The ABO Blood Group

We are all familiar with traditional blood groups (A+, B-, etc.). In terms of notation, the letter of the blood group gives a person's phenotype on the ABO blood group gene, while the plus (+) or minus(-) sign gives the person's phenotype on the Rhesus gene. We will ignore Rhesus for now to concentrate on the ABO system.

The ABO gene is located near the end of the long arm of chromosome 9. There are three main alleles at this locus—the A allele, the B allele, and the O allele. (There are actually more alleles but, to keep matters simple, we will not consider them.) The A allele codes for a polypeptide chain that resides on the membrane of the red blood cell. If we take blood from a person and place into it a checmical specific to the A polypeptide, the blood will react and form "clumps" visible to the eye. The B allele also produces a polypeptide, but one that is different than the one produced by the A allele. It will not react to the A chemical, but it will react to its own specific B checmial by clumping the blood. The O allele apparently does not make a functional polypeptide and hence will not react to either the A or the B chemical.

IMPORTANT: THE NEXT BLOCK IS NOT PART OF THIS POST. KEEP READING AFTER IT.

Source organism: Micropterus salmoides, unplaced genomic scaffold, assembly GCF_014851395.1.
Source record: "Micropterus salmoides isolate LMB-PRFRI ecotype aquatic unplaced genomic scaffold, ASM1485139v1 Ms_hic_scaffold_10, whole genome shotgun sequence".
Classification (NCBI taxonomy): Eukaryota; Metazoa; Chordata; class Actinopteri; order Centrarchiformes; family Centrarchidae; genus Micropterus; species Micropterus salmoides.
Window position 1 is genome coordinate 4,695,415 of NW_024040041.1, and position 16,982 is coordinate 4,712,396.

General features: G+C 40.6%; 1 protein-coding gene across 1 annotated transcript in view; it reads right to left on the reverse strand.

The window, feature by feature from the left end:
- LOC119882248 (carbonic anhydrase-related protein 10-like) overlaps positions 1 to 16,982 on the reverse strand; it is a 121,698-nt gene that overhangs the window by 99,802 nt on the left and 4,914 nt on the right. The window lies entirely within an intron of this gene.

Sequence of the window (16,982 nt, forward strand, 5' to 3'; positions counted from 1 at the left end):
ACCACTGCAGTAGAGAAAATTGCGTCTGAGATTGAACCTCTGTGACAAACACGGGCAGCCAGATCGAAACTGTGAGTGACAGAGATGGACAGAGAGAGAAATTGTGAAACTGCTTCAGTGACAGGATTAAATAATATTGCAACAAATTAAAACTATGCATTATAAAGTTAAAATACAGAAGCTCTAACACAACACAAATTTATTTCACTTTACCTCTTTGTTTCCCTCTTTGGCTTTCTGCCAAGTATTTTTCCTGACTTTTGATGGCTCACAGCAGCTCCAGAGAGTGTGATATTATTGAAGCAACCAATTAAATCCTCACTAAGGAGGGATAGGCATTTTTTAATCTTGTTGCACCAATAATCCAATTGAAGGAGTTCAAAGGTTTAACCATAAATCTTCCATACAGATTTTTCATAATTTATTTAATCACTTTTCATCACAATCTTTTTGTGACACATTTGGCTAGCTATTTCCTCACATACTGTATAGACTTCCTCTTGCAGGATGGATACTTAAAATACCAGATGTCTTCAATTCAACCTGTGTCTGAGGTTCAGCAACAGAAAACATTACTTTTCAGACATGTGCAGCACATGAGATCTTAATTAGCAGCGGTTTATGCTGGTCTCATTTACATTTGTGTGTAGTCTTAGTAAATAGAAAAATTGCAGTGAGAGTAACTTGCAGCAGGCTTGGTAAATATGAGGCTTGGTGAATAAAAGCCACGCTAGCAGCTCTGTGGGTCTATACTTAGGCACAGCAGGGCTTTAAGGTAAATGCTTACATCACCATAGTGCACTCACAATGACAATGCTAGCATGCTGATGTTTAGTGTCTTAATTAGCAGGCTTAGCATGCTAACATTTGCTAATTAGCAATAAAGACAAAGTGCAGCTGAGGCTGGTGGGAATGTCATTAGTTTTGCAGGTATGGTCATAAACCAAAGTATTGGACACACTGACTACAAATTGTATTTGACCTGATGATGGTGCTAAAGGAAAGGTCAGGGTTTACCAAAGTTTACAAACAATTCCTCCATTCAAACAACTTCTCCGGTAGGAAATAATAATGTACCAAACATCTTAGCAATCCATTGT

When someone is blood typed, a drop of their blood is placed on a slide and the A chemical is added. If the blood clumps, then we know that the person has at least one A allele; if the blood does not clump, then the person does not have an A allele. Another drop of blood is placed on another slide along with some B chemical. If this clumps, then the person has at least one B allele, and if it does not, then the person does not have a B allele. Using this logic, one can then construct the blood group phenotypes and their genotypes from the table below.

The ABO blood group genotypes and phenotypes.

 

Results from:

 

 

A antigen

B antigen

Genotype(s)

Phenotype

clumping

no clumping

AA or AO

A

no clumping

clumping

BB or BO

B

clumping

clumping

AB

AB

no clumping

no clumping

OO

O

In terms of gene action, you should be able to see why alleles A and B are dominant to allele O. You should also see that alleles A and B are codominant with each other.